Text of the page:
Becoming a successful small business owner is one of the hardest things that a person can do. For decades, the chances of a small business with employees making it past the five-year mark has been remarkably consistent, at roughly a 50/50 proposition. And at 10 years, the numbers are even worse, with only around a third of the original businesses still hanging on.
With the chances of success being so statistically low, one has to ask themselves, “Why are there still so many people willing to take on the long odds?” And while the answers are surely varied, one of the most common reasons individuals seek to become business owners is that they are able to have more control over decisions. Those decisions include, among others, what types of solutions the business will offer, how it will service its clients/customers, who the business will use for vendors, and who the business will hire (and fire).
And as the IRS’s own website itself says: “One of the advantages of operating your own business is hiring family members”. That family member can be a spouse, sibling, parent, or even a child. In fact, while hiring a child may not seem like a top-of-mind move for many businesses owners, if you play by the rules, there can be a surprisingly broad array of tax (and other) benefits to doing so!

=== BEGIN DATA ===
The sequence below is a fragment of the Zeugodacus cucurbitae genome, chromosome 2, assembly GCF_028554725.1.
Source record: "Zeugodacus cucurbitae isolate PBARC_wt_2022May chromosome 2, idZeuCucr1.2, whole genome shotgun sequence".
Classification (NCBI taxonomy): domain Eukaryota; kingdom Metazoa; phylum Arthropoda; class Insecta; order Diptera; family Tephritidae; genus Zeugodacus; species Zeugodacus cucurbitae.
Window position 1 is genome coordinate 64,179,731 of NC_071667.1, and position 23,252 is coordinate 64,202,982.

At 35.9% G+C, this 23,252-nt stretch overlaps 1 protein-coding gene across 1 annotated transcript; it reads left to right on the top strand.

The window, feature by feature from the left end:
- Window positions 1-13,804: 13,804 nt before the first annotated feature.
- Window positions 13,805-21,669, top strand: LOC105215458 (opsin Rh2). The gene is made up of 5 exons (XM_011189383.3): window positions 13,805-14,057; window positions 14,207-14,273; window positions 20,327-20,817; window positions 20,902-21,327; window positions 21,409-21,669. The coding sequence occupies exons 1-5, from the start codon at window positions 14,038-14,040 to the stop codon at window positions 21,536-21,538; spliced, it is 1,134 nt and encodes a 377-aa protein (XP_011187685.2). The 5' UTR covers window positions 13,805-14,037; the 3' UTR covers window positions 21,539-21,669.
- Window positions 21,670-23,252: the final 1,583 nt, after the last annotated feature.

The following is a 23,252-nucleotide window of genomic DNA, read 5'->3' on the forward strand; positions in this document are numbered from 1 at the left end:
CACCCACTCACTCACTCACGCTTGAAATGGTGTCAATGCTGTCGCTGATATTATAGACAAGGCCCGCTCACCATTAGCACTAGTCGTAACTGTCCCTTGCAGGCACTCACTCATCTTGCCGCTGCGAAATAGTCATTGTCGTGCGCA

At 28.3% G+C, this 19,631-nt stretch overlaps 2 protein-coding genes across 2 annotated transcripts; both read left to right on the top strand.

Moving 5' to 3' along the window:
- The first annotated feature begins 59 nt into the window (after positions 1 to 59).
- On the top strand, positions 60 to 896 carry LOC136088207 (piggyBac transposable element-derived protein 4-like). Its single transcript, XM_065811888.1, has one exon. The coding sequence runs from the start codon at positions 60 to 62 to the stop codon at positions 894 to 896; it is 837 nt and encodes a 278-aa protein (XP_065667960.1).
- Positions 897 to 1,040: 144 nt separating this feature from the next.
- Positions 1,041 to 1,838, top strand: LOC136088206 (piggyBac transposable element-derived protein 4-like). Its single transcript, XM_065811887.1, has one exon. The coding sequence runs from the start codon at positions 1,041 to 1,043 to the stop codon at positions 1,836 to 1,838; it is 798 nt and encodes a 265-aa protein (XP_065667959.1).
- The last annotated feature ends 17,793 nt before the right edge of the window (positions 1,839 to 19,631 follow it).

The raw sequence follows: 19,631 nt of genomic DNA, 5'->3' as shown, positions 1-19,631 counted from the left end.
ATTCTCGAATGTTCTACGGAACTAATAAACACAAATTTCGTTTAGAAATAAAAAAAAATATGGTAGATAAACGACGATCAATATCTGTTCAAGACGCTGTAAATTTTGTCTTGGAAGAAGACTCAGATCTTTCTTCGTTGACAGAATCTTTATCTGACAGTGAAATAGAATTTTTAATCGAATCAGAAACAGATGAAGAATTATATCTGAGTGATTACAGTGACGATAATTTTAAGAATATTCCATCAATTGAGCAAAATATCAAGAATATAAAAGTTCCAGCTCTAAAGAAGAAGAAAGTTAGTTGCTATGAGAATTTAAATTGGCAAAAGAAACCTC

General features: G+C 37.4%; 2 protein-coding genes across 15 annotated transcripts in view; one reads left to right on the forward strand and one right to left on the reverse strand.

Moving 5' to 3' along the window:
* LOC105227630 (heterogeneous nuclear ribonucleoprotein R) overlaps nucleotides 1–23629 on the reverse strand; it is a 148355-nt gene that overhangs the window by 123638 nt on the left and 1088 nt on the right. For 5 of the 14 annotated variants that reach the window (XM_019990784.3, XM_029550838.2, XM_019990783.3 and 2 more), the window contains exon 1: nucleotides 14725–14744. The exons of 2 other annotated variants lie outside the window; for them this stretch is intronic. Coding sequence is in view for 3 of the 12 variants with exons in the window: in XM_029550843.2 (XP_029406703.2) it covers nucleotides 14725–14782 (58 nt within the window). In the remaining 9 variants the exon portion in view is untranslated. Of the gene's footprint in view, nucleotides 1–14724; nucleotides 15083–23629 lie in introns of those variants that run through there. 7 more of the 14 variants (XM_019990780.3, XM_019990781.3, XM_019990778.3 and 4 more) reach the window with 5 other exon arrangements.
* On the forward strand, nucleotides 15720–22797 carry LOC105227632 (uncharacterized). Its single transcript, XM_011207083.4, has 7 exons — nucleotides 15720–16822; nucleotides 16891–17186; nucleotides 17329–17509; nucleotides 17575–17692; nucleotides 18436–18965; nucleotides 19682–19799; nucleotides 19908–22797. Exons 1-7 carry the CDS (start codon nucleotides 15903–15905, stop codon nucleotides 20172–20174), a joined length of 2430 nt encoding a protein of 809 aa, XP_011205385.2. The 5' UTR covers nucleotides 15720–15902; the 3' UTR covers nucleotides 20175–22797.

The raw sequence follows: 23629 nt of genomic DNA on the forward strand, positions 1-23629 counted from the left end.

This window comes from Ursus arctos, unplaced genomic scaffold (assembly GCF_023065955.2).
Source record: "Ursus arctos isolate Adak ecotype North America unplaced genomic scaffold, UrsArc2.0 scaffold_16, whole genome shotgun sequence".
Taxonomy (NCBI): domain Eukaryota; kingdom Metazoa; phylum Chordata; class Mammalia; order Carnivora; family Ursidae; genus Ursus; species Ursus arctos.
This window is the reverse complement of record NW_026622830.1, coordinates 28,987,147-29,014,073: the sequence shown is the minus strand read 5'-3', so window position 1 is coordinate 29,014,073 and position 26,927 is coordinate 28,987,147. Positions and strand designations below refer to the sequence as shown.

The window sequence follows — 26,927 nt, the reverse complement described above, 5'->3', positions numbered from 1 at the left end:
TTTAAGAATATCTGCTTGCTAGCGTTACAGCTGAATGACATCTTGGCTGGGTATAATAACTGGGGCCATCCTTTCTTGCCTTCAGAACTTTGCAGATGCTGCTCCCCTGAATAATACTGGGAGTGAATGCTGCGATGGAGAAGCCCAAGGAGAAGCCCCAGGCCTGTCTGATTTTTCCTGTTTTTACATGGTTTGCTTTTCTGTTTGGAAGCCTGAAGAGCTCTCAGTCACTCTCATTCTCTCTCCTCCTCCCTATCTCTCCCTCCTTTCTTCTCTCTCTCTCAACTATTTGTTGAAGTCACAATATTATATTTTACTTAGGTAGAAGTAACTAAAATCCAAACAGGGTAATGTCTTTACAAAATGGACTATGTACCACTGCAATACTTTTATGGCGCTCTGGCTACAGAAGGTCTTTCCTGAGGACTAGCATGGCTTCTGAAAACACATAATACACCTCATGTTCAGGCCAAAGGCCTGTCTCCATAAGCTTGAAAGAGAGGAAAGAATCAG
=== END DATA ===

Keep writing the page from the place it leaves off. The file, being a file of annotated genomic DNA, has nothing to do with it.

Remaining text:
In fact, with the Tax Cuts and Jobs Act increasing the Standard Deduction up to $12,200 (in 2019), children employed in a family business can earn that much in income and enjoy a 0%(!) tax rate on their income (at least for Federal tax purposes), all without facing the Kiddie Tax (which only applies to unearned income). In addition, many states will also permit children employed in the business to avoid unemployment (FUTA) taxes, and children working for their parents’ sole proprietorship, partnership, or LLC may also avoid employment (FICA) taxes as well (which can be a material tax savings for many families, and especially those with high-income parental business owners). Furthermore, employing a child in the business also creates earned income that can qualify the child to make a Roth IRA contribution, and/or qualify the child for other employee benefits.
The caveat, though, is that employing a child in the business still requires that he/she do bona fide (age-appropriate) work in the business (i.e., a “real” job), for a “reasonable” (and not excessive for tax purposes) wage. The work must also comply with both Federal Fair Labor Standards Act (FLSA) rules (which fortunately are fairly flexible for parents employing their children in their own wholly-parental-owned business), and state child labor laws as well.
The Fair Labor Standards Act (FLSA) And Child Labor Laws